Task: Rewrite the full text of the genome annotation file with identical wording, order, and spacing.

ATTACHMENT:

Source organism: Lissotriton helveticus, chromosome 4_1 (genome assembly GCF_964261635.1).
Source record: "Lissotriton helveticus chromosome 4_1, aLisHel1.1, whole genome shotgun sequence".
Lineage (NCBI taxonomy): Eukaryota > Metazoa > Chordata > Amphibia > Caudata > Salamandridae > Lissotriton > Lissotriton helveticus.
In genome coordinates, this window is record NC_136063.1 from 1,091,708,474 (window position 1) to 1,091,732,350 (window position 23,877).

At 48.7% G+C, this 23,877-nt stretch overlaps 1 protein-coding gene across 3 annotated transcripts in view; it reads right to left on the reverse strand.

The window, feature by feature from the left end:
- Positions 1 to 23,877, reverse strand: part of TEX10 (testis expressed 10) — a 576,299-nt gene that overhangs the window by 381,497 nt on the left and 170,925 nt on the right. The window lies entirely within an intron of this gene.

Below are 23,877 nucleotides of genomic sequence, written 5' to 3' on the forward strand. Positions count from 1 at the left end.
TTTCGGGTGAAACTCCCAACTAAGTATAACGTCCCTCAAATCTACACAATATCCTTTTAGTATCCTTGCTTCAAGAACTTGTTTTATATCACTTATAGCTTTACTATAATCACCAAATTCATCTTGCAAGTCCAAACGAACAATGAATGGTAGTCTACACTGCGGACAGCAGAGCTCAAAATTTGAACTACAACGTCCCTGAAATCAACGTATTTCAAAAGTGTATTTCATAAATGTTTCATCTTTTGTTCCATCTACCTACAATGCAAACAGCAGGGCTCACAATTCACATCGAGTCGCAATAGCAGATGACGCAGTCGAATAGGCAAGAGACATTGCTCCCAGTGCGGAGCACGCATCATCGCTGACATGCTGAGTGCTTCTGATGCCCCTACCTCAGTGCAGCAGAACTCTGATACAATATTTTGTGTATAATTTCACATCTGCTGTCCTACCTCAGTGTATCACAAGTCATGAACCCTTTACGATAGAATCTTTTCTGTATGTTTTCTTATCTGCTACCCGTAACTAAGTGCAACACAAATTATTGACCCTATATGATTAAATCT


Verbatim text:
Source organism: Lissotriton helveticus, chromosome 4_1 (genome assembly GCF_964261635.1).
Source record: "Lissotriton helveticus chromosome 4_1, aLisHel1.1, whole genome shotgun sequence".
Lineage (NCBI taxonomy): Eukaryota > Metazoa > Chordata > Amphibia > Caudata > Salamandridae > Lissotriton > Lissotriton helveticus.
In genome coordinates, this window is record NC_136063.1 from 1,091,708,474 (window position 1) to 1,091,732,350 (window position 23,877).

At 48.7% G+C, this 23,877-nt stretch overlaps 1 protein-coding gene across 3 annotated transcripts in view; it reads right to left on the reverse strand.

The window, feature by feature from the left end:
- Positions 1 to 23,877, reverse strand: part of TEX10 (testis expressed 10) — a 576,299-nt gene that overhangs the window by 381,497 nt on the left and 170,925 nt on the right. The window lies entirely within an intron of this gene.

Below are 23,877 nucleotides of genomic sequence, written 5' to 3' on the forward strand. Positions count from 1 at the left end.
TTTCGGGTGAAACTCCCAACTAAGTATAACGTCCCTCAAATCTACACAATATCCTTTTAGTATCCTTGCTTCAAGAACTTGTTTTATATCACTTATAGCTTTACTATAATCACCAAATTCATCTTGCAAGTCCAAACGAACAATGAATGGTAGTCTACACTGCGGACAGCAGAGCTCAAAATTTGAACTACAACGTCCCTGAAATCAACGTATTTCAAAAGTGTATTTCATAAATGTTTCATCTTTTGTTCCATCTACCTACAATGCAAACAGCAGGGCTCACAATTCACATCGAGTCGCAATAGCAGATGACGCAGTCGAATAGGCAAGAGACATTGCTCCCAGTGCGGAGCACGCATCATCGCTGACATGCTGAGTGCTTCTGATGCCCCTACCTCAGTGCAGCAGAACTCTGATACAATATTTTGTGTATAATTTCACATCTGCTGTCCTACCTCAGTGTATCACAAGTCATGAACCCTTTACGATAGAATCTTTTCTGTATGTTTTCTTATCTGCTACCCGTAACTAAGTGCAACACAAATTATTGACCCTATATGATTAAATCT